Mar 25, 2011, 2:37 PM
The fundamental importance of allowing people or groups the right to determine their membership choices without intimidation of any sort cannot be over-emphasized, as it is a very essential ingredient for any “genuine democracy”.
In a political context, it is merely the extension of the right to determine with whom to associate based on his/her own volition.
And this should be allowed to flourish in all parts of the world, including in our own country.
Of late, we have seen people voluntarily deciding with whom to associate by their defection from one political party to the other, which we see as exercising their rights of freedom of association.
This is good for the country’s political climate.
Freedom of association is a term popular in libertarian literature. It is used to describe the concept of absolute freedom to live in a community or be part of an organization whose values or cultures are closely related to one’s preferences; or, on a more basic level, to associate with any individual one chooses.
It is the individual’s right to come together with other individuals and collectively express, promote, pursue and defend common interests.
Many good thinkers argue that respect for freedom of association by all public authorities, and the exercising of this freedom by all sections of society are essential both to establish a “genuine democracy” and to ensure that, once achieved, it remains “healthy and flourishing”.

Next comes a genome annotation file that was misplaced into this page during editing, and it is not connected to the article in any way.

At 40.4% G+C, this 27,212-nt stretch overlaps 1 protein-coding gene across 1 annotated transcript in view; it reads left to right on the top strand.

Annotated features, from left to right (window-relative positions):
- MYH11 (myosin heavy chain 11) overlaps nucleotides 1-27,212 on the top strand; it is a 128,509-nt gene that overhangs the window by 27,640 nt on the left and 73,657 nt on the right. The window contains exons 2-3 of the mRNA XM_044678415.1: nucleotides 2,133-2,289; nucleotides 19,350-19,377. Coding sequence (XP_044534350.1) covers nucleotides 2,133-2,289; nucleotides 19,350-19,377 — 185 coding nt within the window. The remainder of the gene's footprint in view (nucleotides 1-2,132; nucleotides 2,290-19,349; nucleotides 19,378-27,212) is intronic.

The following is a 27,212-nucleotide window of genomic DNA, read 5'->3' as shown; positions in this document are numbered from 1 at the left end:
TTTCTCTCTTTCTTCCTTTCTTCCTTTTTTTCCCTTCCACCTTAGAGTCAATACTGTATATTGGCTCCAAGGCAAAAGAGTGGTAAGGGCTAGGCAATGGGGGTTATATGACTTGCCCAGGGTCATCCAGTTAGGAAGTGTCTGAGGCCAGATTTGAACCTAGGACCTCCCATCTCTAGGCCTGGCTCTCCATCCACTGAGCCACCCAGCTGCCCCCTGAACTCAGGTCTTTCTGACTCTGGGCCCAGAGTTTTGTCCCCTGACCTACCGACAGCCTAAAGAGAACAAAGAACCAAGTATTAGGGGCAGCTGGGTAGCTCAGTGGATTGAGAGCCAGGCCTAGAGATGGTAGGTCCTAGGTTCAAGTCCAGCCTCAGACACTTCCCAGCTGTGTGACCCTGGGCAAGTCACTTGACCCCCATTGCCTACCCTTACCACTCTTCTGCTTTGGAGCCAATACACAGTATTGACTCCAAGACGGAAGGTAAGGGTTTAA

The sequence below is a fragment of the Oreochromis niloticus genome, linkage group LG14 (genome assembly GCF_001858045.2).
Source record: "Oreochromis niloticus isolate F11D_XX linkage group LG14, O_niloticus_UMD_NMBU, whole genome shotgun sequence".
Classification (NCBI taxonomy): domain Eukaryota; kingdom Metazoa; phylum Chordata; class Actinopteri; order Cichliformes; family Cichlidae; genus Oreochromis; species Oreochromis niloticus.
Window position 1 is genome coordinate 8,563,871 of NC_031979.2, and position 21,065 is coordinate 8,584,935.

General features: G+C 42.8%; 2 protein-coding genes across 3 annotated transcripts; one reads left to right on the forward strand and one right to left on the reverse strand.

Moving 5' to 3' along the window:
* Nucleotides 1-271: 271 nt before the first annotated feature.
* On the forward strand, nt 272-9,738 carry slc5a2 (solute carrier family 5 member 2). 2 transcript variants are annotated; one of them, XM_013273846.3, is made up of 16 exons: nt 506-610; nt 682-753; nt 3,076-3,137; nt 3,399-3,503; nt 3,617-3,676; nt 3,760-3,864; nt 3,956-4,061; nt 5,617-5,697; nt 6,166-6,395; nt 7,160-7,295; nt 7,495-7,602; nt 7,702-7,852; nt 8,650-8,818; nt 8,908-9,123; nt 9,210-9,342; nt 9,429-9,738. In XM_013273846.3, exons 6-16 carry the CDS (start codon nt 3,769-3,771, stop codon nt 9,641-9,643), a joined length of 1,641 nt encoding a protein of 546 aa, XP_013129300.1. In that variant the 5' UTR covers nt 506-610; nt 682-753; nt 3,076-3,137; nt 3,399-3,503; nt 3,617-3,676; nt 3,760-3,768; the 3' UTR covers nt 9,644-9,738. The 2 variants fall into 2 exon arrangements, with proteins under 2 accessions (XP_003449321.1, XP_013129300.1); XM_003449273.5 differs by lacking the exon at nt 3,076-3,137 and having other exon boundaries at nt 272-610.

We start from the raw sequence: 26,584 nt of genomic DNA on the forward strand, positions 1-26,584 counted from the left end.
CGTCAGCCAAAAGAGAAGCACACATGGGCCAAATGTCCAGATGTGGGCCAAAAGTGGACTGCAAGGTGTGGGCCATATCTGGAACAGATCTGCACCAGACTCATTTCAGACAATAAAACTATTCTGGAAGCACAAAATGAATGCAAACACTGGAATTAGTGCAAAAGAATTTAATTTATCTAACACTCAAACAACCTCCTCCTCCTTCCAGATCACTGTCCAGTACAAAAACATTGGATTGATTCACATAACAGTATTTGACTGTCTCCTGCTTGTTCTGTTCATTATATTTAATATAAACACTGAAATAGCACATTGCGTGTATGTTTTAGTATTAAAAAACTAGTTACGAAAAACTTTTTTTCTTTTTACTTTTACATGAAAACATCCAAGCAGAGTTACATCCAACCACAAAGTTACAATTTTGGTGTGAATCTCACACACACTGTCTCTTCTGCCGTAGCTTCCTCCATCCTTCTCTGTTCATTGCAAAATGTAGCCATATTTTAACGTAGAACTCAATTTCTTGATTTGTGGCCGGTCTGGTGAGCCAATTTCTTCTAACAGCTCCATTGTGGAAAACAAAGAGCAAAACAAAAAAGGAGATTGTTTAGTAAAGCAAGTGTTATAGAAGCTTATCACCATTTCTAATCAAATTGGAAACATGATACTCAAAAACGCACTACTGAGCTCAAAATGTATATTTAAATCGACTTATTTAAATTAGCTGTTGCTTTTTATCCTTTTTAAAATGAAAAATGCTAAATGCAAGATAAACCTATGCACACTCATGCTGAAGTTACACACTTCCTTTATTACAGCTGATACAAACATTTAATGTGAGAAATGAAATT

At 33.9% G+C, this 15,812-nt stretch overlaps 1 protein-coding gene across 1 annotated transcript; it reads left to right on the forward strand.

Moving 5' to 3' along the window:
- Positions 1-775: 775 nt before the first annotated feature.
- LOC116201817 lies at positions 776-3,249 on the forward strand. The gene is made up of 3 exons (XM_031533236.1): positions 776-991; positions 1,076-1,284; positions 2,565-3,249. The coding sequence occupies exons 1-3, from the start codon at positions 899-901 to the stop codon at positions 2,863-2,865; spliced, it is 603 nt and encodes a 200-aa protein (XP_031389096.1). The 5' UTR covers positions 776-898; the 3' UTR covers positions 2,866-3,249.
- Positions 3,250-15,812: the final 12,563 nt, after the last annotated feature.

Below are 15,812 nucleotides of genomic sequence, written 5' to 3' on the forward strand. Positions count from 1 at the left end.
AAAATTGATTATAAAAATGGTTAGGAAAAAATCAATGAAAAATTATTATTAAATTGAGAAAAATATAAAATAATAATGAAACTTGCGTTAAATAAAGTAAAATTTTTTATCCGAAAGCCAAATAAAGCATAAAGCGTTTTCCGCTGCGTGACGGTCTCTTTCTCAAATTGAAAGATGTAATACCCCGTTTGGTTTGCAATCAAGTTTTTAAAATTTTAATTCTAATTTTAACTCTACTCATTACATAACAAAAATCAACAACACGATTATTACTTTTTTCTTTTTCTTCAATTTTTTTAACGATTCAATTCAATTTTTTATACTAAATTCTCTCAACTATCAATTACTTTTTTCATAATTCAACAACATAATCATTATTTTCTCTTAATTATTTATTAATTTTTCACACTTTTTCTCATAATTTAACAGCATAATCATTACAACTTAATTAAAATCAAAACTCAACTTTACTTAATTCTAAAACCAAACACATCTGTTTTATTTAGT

In this regard, they see the formation of political parties as a significant manifestation of freedom of association.
Just as freedom of religion in this country, we would want to see the same with freedom of association.
Freedom of religion brings a measure of peace to this country. We tolerate each other’s religions, so we must tolerate each other’s political inclination too.
Human freedom is God-given and cannot be taken away (the rights to life, liberty and the pursuit of happiness are “endowed by [our] Creator” and “unalienable.”
This was no invention of 18th-century liberals.
We must prohibit acts that keep others from enjoying their rights. But prohibited acts must not include free association, free assembly and free speech.
That is as self-evident as the fact that we all are created equal, and that we all have certain unalienable rights endowed by our Creator.
“The most certain test by which we judge whether a country is really free is the amount of security enjoyed by minorities”.